Funding information

This research was funded by the 90th Year Chulalongkorn University Scholarship. We acknowledge some financial supports from the Grant for International Research Integration: Chula Research Scholar, Ratchadaphiseksomphot Endowment Fund (GCURS-59-06-79-01), the Office of Higher Education Commission (OHEC), and the S&T Postgraduate Education and Research Development Office (PERDO). We also thank the Ratchadaphiseksomphot Endowment Fund, Chulalongkorn University for funding the Research Unit.

Supplementary material

11368_2018_2207_MOESM1_ESM.docx (72 kb)
ESM 1 (DOCX 71 kb)
11368_2018_2207_MOESM2_ESM.docx (25 kb)
ESM 2 (DOCX 24 kb)

References

  1. Akkajit P, Tongcumpou C (2010) Fractionation of metals in cadmium contaminated soil: relation and effect on bioavailable cadmium. Geoderma 156:126–132CrossRefGoogle Scholar
  2. Akker JVD, Simmons CT, Hutson JL (2011) Salinity effects from evaporation and transpiration under flood irrigation. J Irrig Drain Eng 137:754–764CrossRefGoogle Scholar
  3. Appelo CAJ, Postma D (2004) Geochemistry groundwater and pollution, 2nd edn. A.A. Balkema, Great BritainGoogle Scholar
  4. Aquion (2014) Ionic strength. Activity & ionic strength. Aqion web. http://www.aqion.de/site/69. Accessed 15 Feb 2016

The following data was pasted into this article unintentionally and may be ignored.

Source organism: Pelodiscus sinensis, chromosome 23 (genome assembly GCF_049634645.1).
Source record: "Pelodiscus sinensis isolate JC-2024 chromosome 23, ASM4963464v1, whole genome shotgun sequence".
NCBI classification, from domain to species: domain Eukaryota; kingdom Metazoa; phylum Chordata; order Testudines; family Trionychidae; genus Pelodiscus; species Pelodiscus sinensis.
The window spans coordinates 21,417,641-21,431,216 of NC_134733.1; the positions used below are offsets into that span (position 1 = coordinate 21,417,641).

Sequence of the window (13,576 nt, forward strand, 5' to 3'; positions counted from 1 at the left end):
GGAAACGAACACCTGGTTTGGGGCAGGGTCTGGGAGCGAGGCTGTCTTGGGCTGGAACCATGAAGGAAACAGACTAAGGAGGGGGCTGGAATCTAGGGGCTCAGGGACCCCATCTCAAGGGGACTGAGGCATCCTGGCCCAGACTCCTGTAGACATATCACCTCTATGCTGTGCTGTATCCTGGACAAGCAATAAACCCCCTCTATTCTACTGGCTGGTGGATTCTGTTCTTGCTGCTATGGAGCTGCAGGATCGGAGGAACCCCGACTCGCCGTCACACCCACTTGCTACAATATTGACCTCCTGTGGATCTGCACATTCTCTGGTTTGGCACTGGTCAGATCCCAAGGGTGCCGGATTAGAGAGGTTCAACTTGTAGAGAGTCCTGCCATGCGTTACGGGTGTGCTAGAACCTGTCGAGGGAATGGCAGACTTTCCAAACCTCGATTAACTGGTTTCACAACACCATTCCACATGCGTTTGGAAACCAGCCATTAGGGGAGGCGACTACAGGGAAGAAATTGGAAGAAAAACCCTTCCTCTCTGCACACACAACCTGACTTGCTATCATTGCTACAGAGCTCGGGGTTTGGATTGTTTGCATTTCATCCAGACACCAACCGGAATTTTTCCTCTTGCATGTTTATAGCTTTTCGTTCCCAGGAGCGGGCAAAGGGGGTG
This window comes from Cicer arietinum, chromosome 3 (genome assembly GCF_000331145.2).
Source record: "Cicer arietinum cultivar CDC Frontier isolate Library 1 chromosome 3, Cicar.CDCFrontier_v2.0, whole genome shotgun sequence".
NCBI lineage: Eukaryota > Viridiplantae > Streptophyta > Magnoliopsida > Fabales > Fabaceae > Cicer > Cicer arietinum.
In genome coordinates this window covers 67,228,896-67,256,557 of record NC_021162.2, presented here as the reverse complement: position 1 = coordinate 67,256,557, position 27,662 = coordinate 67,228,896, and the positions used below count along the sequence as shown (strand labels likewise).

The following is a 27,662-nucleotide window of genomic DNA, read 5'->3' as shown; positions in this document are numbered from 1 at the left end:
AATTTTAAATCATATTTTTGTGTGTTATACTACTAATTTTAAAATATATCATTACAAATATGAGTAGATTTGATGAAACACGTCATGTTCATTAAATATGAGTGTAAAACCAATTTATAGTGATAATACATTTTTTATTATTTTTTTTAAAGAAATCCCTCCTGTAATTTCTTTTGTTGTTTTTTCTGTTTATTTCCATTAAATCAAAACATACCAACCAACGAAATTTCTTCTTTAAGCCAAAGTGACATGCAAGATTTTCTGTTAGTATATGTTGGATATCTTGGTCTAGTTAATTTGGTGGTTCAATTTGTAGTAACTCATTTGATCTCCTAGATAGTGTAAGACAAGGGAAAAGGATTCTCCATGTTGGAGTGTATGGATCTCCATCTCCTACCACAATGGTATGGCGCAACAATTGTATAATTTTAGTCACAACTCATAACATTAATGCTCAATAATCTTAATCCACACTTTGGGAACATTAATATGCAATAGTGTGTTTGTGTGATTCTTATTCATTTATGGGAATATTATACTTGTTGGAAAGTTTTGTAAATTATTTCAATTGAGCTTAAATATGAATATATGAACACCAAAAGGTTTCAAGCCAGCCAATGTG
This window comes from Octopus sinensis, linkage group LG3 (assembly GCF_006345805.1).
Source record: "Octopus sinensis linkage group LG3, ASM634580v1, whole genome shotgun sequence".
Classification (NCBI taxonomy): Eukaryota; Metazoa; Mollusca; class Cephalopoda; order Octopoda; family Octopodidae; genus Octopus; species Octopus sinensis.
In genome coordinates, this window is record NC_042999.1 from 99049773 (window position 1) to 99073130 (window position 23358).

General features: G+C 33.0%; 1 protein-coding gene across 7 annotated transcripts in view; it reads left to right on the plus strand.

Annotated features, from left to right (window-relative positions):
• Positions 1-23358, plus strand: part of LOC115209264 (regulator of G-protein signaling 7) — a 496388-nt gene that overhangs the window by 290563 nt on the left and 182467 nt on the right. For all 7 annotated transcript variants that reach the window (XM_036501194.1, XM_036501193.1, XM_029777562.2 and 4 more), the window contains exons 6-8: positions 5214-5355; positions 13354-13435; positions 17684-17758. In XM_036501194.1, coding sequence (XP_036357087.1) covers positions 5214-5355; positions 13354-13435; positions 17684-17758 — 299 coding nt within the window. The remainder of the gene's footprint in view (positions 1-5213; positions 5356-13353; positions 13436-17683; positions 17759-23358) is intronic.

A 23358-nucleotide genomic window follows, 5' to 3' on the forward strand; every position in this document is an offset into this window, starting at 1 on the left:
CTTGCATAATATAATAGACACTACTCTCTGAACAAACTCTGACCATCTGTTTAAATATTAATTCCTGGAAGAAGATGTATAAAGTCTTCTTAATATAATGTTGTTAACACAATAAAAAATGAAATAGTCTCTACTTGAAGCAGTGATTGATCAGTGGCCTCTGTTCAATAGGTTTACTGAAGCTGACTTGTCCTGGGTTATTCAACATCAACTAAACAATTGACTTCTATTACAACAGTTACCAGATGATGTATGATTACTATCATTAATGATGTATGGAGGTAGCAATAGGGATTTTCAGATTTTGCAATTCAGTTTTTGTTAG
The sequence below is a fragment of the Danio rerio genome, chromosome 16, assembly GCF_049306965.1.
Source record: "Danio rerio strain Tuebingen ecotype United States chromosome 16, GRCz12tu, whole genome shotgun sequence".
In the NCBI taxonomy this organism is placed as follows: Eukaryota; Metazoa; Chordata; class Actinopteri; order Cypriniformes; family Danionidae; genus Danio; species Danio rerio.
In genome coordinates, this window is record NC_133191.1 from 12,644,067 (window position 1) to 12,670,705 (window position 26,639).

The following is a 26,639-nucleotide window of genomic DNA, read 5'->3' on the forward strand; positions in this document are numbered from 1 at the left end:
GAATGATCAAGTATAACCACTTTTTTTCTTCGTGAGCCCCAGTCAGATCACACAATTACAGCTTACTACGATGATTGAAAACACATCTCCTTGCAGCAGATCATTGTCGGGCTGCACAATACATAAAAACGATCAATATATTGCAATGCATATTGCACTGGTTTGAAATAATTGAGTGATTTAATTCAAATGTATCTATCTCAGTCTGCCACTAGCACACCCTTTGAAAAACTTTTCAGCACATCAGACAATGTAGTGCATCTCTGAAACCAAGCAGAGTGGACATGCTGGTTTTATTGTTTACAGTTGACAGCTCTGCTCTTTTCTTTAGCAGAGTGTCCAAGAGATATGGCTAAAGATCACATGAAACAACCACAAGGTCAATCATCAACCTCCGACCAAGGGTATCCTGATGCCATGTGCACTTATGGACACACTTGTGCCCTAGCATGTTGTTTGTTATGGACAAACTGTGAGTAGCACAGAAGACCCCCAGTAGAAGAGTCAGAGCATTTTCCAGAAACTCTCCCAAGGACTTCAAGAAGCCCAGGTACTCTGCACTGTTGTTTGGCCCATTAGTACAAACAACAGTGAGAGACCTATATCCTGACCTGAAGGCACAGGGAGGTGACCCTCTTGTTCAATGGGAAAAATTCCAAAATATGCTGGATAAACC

5. Barrow NJ, Ellis AS (1986) Testing a mechanistic model. V. The points of zero salt effect for zinc retention and for acid/ alkali titration of a soil. J Soil Sci 37:303–310CrossRefGoogle Scholar
  6. Boonsrang A, Chotpantarat S, Sutthirat C (2018) Factors controlling the release of metals and a metalloid from the tailings of a gold mine in Thailand. Geochem Explor Environ Anal 18:109–119CrossRefGoogle Scholar
  7. Brusseau ML, Larsen T, Christensen TH (1991) Rate-limited sorption and non-equilibrium transport of organic chemicals in low organic carbon aquifer materials. Water Res 28:2485–2497CrossRefGoogle Scholar
  8. Butterman WC, Plachy J (2004) Mineral commodity profiles: cadmium. Open-File Report No. 02-238 USGS Numbered Series, 25 pGoogle Scholar
  9. Chaney RL, Ryan JA, Li YM, Welch RM, Reeves PG, Brown SL, Green CE (1996) Phyto-availability and bio-avalibility in risk assessment for cadmium in agricultural environments. In: Sources of cadmium in the environment. OECD, Paris, pp 49–78Google Scholar
  10. Chotpantarat S, Chunhacherdchai L, Tongcumpou C (2015) Effects of humic acid amendment on the mobility of heavy metals (Co, Cu, Cr, Mn, Ni, Pb, Zn) in gold mine tailings in Thailand. Arab J Geosci 8:7589–7600CrossRefGoogle Scholar